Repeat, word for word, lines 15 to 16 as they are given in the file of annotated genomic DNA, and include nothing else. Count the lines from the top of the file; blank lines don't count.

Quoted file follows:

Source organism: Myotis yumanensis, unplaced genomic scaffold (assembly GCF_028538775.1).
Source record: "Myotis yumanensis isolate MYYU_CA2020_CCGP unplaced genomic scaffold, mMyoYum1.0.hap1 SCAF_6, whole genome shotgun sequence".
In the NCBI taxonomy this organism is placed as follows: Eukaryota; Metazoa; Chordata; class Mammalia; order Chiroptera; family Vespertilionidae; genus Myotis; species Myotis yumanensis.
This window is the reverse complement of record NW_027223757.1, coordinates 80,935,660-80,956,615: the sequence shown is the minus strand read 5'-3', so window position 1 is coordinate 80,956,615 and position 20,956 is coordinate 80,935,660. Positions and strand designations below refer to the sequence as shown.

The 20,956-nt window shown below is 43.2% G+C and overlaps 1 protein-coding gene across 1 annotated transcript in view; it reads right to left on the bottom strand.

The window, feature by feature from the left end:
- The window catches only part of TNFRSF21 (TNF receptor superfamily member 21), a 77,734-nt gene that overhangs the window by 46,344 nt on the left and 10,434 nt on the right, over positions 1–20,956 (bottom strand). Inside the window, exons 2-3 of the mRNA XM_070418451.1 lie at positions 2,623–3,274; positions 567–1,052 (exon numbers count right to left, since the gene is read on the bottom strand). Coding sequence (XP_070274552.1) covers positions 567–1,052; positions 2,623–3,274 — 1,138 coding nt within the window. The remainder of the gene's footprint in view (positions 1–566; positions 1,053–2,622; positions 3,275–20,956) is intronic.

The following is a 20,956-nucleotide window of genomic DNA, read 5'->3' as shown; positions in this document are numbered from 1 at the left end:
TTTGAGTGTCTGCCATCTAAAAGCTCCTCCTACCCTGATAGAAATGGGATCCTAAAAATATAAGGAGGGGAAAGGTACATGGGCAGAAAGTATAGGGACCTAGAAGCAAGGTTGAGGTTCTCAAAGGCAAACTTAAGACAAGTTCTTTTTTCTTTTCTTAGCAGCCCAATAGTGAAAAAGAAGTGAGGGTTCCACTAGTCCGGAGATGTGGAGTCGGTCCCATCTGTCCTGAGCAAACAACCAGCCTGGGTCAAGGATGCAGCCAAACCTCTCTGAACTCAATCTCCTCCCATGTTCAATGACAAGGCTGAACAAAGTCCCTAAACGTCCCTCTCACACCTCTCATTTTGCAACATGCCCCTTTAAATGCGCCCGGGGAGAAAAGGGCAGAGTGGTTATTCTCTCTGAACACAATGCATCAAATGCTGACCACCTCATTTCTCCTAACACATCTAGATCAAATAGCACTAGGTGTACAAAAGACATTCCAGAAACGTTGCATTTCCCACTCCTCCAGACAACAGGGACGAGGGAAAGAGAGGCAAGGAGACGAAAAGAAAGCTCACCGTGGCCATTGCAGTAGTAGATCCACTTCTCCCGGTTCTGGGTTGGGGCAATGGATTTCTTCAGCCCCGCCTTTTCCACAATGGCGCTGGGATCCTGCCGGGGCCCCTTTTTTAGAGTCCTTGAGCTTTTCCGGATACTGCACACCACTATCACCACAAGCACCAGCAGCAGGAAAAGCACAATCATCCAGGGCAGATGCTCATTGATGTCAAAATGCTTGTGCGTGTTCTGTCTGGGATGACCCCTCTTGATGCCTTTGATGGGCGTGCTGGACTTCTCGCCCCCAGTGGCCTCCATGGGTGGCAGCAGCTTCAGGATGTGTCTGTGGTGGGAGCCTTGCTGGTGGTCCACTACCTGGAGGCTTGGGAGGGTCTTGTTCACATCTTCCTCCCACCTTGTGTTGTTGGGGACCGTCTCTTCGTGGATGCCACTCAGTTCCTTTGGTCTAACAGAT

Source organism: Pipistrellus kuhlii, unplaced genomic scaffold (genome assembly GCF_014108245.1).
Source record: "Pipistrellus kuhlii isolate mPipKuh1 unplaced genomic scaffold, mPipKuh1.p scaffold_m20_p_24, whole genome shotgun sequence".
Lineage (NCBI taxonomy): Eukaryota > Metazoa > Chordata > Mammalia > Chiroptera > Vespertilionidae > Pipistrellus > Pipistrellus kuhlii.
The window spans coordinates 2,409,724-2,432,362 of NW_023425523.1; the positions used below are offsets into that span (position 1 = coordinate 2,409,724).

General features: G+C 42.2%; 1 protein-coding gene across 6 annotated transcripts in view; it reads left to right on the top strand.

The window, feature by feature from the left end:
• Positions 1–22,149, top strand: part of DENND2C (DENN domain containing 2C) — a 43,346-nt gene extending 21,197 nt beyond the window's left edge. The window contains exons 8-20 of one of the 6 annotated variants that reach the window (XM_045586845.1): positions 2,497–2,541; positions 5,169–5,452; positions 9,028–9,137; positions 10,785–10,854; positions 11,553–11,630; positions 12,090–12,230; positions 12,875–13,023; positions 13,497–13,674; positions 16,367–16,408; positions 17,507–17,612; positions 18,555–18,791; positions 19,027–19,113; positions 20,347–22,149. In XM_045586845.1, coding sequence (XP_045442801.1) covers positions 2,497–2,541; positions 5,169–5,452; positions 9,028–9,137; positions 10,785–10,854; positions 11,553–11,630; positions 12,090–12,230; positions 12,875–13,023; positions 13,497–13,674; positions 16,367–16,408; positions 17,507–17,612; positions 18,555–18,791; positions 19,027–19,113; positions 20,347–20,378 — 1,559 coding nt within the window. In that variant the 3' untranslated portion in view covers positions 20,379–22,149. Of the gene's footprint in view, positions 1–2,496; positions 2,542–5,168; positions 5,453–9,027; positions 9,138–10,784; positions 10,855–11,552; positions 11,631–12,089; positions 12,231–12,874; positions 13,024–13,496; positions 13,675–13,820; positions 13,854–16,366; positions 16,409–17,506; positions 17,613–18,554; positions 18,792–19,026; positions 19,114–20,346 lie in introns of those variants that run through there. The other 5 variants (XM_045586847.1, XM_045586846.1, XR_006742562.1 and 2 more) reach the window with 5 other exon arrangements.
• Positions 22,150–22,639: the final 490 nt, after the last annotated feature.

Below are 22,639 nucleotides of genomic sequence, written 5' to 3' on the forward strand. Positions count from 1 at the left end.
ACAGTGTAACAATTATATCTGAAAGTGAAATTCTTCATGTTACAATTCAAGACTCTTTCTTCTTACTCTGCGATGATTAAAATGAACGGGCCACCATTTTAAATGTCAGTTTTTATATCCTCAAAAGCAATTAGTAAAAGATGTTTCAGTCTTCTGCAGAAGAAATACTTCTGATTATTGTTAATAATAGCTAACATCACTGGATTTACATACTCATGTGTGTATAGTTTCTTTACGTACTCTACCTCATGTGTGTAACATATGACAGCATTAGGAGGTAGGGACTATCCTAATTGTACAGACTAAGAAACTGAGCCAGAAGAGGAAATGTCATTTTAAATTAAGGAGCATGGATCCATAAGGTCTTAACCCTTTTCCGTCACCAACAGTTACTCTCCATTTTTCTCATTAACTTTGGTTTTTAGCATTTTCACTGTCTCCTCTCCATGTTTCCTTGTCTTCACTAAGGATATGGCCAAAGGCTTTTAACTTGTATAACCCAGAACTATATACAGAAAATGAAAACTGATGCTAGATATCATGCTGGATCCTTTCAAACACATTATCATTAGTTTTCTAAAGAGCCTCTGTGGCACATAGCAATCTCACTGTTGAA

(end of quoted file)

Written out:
The window, feature by feature from the left end:
• Positions 1–22,149, top strand: part of DENND2C (DENN domain containing 2C) — a 43,346-nt gene extending 21,197 nt beyond the window's left edge. The window contains exons 8-20 of one of the 6 annotated variants that reach the window (XM_045586845.1): positions 2,497–2,541; positions 5,169–5,452; positions 9,028–9,137; positions 10,785–10,854; positions 11,553–11,630; positions 12,090–12,230; positions 12,875–13,023; positions 13,497–13,674; positions 16,367–16,408; positions 17,507–17,612; positions 18,555–18,791; positions 19,027–19,113; positions 20,347–22,149. In XM_045586845.1, coding sequence (XP_045442801.1) covers positions 2,497–2,541; positions 5,169–5,452; positions 9,028–9,137; positions 10,785–10,854; positions 11,553–11,630; positions 12,090–12,230; positions 12,875–13,023; positions 13,497–13,674; positions 16,367–16,408; positions 17,507–17,612; positions 18,555–18,791; positions 19,027–19,113; positions 20,347–20,378 — 1,559 coding nt within the window. In that variant the 3' untranslated portion in view covers positions 20,379–22,149. Of the gene's footprint in view, positions 1–2,496; positions 2,542–5,168; positions 5,453–9,027; positions 9,138–10,784; positions 10,855–11,552; positions 11,631–12,089; positions 12,231–12,874; positions 13,024–13,496; positions 13,675–13,820; positions 13,854–16,366; positions 16,409–17,506; positions 17,613–18,554; positions 18,792–19,026; positions 19,114–20,346 lie in introns of those variants that run through there. The other 5 variants (XM_045586847.1, XM_045586846.1, XR_006742562.1 and 2 more) reach the window with 5 other exon arrangements.